How Is Child Support Determined?
In a Texas divorce child support is usually governed by guidelines set forth in the Texas Family Code. These guidelines are unfortunately fairly narrow in scope and enforcement. The guidelines do not (statutorily) take into account the amount of time each parent has physical custody of the child nor the financial circumstances of the parent receiving child support. Likewise, the guidelines as set in the Texas Family Code do not cover what type of other support the noncustodial parent is actually providing the child such as day care, medical expenses and so on.
In general, Texas law provides a mathematical formula to calculate the amount of child support a noncustodial parent owes. This parent will be obligated to pay this child support until the child is 18 years old or graduates from high school whichever is later. If the child turns 18 they must continue to be enrolled in school and comply with minimum attendance requirements in order for the court ordered child support to continue. Court ordered child support will also end if a child is emancipated by marriage or by court order.
Child support may continue indefinitely if the child is considered disabled. Under Texas law a child is considered disabled for the purposes of child support if the child requires substantial parent supervision because of mental or physical disability that renders them incapable of self support and if such disability exists or was known to have been caused before the child's 18th birthday.
The formula for child support is calculated on a percentage of the net income of the noncustodial parent. The percentage varies depending on the number of children for which child support is ordered including other children that the parent is supporting such as children from another marriage.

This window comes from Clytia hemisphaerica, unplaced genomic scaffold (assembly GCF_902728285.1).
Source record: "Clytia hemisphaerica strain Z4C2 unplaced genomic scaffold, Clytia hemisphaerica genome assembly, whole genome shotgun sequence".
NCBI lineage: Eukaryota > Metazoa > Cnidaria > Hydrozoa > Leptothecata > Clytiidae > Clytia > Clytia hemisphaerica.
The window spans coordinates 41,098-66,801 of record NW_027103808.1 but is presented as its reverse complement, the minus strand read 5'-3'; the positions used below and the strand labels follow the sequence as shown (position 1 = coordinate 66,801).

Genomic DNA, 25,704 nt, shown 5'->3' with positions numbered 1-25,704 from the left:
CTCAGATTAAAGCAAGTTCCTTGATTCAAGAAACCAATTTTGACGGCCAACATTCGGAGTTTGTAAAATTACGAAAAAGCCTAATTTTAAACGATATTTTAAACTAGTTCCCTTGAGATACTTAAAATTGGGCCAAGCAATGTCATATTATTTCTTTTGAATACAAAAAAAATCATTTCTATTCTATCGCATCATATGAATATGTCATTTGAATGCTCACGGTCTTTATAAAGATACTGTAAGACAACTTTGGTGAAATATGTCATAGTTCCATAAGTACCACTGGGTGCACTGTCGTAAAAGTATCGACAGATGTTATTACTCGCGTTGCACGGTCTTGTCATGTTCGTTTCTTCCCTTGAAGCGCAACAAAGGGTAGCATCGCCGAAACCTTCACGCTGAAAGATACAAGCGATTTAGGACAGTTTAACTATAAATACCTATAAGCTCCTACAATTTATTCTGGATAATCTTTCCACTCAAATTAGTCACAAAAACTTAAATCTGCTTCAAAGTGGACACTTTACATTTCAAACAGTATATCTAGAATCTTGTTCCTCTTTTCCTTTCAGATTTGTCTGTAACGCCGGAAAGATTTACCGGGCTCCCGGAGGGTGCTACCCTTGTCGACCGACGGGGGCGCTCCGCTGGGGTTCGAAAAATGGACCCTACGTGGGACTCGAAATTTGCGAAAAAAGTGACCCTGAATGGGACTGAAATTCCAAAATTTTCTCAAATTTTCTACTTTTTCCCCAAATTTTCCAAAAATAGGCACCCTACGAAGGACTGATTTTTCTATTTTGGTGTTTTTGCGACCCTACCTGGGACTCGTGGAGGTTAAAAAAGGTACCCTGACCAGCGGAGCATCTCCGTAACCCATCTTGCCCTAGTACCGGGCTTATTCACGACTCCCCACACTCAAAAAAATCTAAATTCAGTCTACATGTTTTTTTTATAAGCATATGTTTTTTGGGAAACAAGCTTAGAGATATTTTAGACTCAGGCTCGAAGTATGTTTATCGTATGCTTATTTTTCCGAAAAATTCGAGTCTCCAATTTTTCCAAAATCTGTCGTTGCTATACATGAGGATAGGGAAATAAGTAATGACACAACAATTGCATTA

Under Texas law a noncustodial parent's net income includes 100 of all wage and salary income and other compensation for personal services including commissions, overtime, tips etc. It also includes any interest, dividends, royalties, self-employment income, rental income and other income actually being received including severance pay, retirement benefits, pensions etc. it does not include return of principal or capital, accounts Receivable, benefits paid or families with dependent children such as welfare payments or income from a new spouse.
Certain taxes and expenses may be deducted prior to calculating child support. These include Social Security and federal income taxes, state income tax, union dues, and health insurance coverage.
There is actually no law requiring the parent receiving child support to actually spend the money on supporting the child. A court may order child support regardless of whether or not the noncustodial parent has access to the child.
John Q. Lawyer
Attorney at Law
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Divorce-Child Support 00000000